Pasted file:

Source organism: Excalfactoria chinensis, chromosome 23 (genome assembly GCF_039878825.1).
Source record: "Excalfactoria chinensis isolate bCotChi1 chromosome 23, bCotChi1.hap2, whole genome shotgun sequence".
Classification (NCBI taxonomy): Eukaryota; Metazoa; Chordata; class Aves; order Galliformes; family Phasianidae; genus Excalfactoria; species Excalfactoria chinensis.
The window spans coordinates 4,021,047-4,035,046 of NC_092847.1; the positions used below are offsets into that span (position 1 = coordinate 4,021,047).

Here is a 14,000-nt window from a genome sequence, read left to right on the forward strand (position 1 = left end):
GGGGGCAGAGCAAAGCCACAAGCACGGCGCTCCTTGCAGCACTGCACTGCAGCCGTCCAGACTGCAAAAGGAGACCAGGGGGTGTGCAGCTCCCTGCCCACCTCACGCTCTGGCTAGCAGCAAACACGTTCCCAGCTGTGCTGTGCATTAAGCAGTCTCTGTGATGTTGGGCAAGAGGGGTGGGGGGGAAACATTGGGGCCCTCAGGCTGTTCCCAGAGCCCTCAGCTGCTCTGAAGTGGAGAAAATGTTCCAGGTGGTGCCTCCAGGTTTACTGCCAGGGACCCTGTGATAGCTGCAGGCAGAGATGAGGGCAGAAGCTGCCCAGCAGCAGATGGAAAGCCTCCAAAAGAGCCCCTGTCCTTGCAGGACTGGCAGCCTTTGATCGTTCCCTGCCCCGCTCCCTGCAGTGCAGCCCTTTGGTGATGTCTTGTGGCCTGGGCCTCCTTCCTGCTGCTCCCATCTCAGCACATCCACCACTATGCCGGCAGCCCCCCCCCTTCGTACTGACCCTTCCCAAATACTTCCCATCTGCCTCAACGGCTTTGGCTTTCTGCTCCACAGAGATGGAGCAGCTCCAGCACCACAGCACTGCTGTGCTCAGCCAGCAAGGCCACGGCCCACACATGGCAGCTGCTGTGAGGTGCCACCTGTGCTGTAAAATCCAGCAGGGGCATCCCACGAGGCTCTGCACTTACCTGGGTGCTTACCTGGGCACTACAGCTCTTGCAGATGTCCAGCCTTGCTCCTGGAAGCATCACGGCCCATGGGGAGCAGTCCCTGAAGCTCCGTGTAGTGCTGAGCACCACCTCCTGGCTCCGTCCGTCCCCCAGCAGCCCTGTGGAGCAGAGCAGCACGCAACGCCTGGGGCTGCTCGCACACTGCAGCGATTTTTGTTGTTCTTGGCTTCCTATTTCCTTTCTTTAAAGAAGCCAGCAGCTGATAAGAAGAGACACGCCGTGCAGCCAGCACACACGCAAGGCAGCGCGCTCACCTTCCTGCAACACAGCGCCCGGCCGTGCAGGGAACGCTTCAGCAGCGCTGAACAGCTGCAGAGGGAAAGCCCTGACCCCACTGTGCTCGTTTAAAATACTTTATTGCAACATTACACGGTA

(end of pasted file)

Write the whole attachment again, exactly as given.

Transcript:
Source organism: Excalfactoria chinensis, chromosome 23 (genome assembly GCF_039878825.1).
Source record: "Excalfactoria chinensis isolate bCotChi1 chromosome 23, bCotChi1.hap2, whole genome shotgun sequence".
Classification (NCBI taxonomy): Eukaryota; Metazoa; Chordata; class Aves; order Galliformes; family Phasianidae; genus Excalfactoria; species Excalfactoria chinensis.
The window spans coordinates 4,021,047-4,035,046 of NC_092847.1; the positions used below are offsets into that span (position 1 = coordinate 4,021,047).

Here is a 14,000-nt window from a genome sequence, read left to right on the forward strand (position 1 = left end):
GGGGGCAGAGCAAAGCCACAAGCACGGCGCTCCTTGCAGCACTGCACTGCAGCCGTCCAGACTGCAAAAGGAGACCAGGGGGTGTGCAGCTCCCTGCCCACCTCACGCTCTGGCTAGCAGCAAACACGTTCCCAGCTGTGCTGTGCATTAAGCAGTCTCTGTGATGTTGGGCAAGAGGGGTGGGGGGGAAACATTGGGGCCCTCAGGCTGTTCCCAGAGCCCTCAGCTGCTCTGAAGTGGAGAAAATGTTCCAGGTGGTGCCTCCAGGTTTACTGCCAGGGACCCTGTGATAGCTGCAGGCAGAGATGAGGGCAGAAGCTGCCCAGCAGCAGATGGAAAGCCTCCAAAAGAGCCCCTGTCCTTGCAGGACTGGCAGCCTTTGATCGTTCCCTGCCCCGCTCCCTGCAGTGCAGCCCTTTGGTGATGTCTTGTGGCCTGGGCCTCCTTCCTGCTGCTCCCATCTCAGCACATCCACCACTATGCCGGCAGCCCCCCCCCTTCGTACTGACCCTTCCCAAATACTTCCCATCTGCCTCAACGGCTTTGGCTTTCTGCTCCACAGAGATGGAGCAGCTCCAGCACCACAGCACTGCTGTGCTCAGCCAGCAAGGCCACGGCCCACACATGGCAGCTGCTGTGAGGTGCCACCTGTGCTGTAAAATCCAGCAGGGGCATCCCACGAGGCTCTGCACTTACCTGGGTGCTTACCTGGGCACTACAGCTCTTGCAGATGTCCAGCCTTGCTCCTGGAAGCATCACGGCCCATGGGGAGCAGTCCCTGAAGCTCCGTGTAGTGCTGAGCACCACCTCCTGGCTCCGTCCGTCCCCCAGCAGCCCTGTGGAGCAGAGCAGCACGCAACGCCTGGGGCTGCTCGCACACTGCAGCGATTTTTGTTGTTCTTGGCTTCCTATTTCCTTTCTTTAAAGAAGCCAGCAGCTGATAAGAAGAGACACGCCGTGCAGCCAGCACACACGCAAGGCAGCGCGCTCACCTTCCTGCAACACAGCGCCCGGCCGTGCAGGGAACGCTTCAGCAGCGCTGAACAGCTGCAGAGGGAAAGCCCTGACCCCACTGTGCTCGTTTAAAATACTTTATTGCAACATTACACGGTA